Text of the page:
Friday, February 27, 2009

Genetically modified, part 2

The fact is, we know that pesticides, herbicides, and fertilizers (even natural ones) are poisonous to the environment. We know that fertilizers cause algal blooms which decimate aquatic fauna. We know that arsenic is a deadly environmental toxin. We know that herbicides have unintended side effects when they spread beyond the neatly-defined borders of farmland.

What we don't know is what the genes of genetically modified organisms do once they're out there. Bacteria readily take up "excess" genetic material and happily swap plasmids with each other, but that doesn't mean they have to actually use the genes. Genes, after all, take energy to maintain, so if there's no need for a bacteria to possess a gene against rice fungi, it'll probably discard it eventually. Even if the gene does persist in the bacterial pool, the mere presence of it is not enough to do anything; a gene that remains quiescent for all eternity may as well not be there, as far as we're concerned. To put it another way: cars are noisy, dirty, pollutants of city streets. But if it just sits there in your driveway, it's not being noisy, dirty, or polluting (I'm not going to go into the idiocy surrounding the "carbon footprint" question). In fact, from the environment's point of view, a car that just sits in your driveway may as well not exist.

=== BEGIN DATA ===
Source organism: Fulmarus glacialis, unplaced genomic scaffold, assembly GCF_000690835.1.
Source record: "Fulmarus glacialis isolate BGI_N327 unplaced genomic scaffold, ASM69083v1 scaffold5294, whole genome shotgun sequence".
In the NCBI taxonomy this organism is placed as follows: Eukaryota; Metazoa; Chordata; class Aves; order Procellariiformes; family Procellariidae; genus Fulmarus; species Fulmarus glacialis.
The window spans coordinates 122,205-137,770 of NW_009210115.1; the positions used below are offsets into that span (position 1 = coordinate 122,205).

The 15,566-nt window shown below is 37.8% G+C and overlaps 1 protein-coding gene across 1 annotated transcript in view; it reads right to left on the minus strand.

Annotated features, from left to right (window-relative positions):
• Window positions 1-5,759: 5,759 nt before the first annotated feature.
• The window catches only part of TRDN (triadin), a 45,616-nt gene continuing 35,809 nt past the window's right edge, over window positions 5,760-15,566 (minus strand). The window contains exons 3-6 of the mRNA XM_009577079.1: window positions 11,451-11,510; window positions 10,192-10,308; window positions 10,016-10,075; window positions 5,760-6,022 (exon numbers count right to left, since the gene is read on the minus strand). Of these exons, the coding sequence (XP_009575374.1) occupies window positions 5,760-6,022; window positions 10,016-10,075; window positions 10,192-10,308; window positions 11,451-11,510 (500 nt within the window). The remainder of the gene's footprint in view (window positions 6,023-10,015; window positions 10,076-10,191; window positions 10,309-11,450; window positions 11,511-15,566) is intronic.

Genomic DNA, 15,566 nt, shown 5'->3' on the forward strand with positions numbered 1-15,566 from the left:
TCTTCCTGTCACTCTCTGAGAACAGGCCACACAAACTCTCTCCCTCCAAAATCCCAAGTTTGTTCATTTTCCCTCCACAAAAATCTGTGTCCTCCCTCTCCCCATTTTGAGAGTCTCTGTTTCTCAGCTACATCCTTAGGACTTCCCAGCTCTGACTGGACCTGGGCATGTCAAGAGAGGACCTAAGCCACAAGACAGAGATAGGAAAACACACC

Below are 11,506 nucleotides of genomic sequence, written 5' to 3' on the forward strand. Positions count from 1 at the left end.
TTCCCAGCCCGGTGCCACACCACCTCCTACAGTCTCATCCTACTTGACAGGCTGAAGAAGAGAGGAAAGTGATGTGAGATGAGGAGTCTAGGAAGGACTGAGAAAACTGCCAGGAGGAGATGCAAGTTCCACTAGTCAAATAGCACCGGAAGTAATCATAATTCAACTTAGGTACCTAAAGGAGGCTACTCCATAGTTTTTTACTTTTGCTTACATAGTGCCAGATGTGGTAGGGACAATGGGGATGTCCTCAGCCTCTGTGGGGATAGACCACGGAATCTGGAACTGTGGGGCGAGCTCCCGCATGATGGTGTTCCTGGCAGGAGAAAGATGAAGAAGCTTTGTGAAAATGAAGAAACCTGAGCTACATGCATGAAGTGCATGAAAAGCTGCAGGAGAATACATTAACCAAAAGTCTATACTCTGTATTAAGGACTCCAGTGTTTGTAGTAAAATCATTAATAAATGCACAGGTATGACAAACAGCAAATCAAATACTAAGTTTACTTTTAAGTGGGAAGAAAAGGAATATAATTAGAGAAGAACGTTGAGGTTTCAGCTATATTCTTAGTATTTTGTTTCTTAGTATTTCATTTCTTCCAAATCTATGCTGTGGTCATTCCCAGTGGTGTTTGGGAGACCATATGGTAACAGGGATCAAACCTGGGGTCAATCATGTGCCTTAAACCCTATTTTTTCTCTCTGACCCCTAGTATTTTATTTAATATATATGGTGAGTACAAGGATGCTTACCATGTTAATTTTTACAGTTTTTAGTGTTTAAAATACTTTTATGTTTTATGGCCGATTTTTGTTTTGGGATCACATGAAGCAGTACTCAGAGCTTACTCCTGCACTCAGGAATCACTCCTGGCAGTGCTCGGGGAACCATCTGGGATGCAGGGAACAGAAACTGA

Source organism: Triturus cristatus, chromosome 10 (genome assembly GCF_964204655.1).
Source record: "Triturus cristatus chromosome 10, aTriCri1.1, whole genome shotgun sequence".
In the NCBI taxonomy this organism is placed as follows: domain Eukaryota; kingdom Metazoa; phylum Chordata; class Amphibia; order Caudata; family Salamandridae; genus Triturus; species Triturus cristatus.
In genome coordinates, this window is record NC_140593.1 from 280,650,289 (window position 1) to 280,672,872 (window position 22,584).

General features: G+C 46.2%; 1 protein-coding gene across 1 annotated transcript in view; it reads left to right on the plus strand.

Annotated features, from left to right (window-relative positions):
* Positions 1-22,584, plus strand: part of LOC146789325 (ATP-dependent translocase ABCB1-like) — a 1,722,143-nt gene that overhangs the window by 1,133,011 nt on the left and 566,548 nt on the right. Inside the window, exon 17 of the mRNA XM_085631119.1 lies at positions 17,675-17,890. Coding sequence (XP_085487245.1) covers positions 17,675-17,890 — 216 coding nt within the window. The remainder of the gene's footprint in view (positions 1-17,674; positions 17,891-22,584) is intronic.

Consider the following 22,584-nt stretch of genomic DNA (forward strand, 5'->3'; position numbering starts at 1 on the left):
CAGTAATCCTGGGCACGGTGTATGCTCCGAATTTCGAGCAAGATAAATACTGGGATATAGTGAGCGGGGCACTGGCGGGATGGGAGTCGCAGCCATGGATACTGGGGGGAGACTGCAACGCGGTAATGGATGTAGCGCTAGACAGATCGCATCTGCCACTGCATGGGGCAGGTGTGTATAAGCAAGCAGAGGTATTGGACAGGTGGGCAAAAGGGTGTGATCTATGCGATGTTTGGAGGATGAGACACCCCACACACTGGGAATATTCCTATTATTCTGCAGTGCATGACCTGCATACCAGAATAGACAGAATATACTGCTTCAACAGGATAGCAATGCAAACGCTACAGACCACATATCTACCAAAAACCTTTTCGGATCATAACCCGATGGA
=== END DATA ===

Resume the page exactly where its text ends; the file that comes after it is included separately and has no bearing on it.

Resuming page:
We also don't know how these rogue bits of genetic material will affect the surrounding wildlife--indeed, whether or not they will have any effect at all. They could render some plants inedible to wildlife, or increase their abundance to the point where there's a population explosion of herbivores. They could enable a plant to spread far beyond its native territory, and become an invasive species elsewhere, or they could drive it to extinction.

But we just don't know. The Law of Unintended Consequences has made quite clear that overlooking the smallest detail can lead to the biggest f*ck-ups; the corollary to that law is that the detail that's overlooked is the one that nobody knows about until it's too late.

On the other hand, what we do know is that using chemical fertilizers, poisonous pesticides, and herbicides is a) bad for us, b) bad for wildlife, and c) uses unsustainable technologies and produces tons upon tons of chemical waste. You can't have your cake and eat it too: either have farmers use conventional methods to farm but poison themselves and the world, or increase their capacity for going organic by allowing the unbridled sale of GMOs.

It is my belief that life can handle a few new genes being tossed around. Life is, after all, 3.5 billion years old. It's handled mass extinctions, to levels we can't even begin to fathom, the build-up and breakdown of millions of species, over millions of years. We're not going to inadvertently cause the next mass extinction by the accidental release of a few plasmids.

As Sherlock said to Watson, "It is a capital mistake to theorize before one has data." But if one has data and chooses not to act on it, isn't that even worse?

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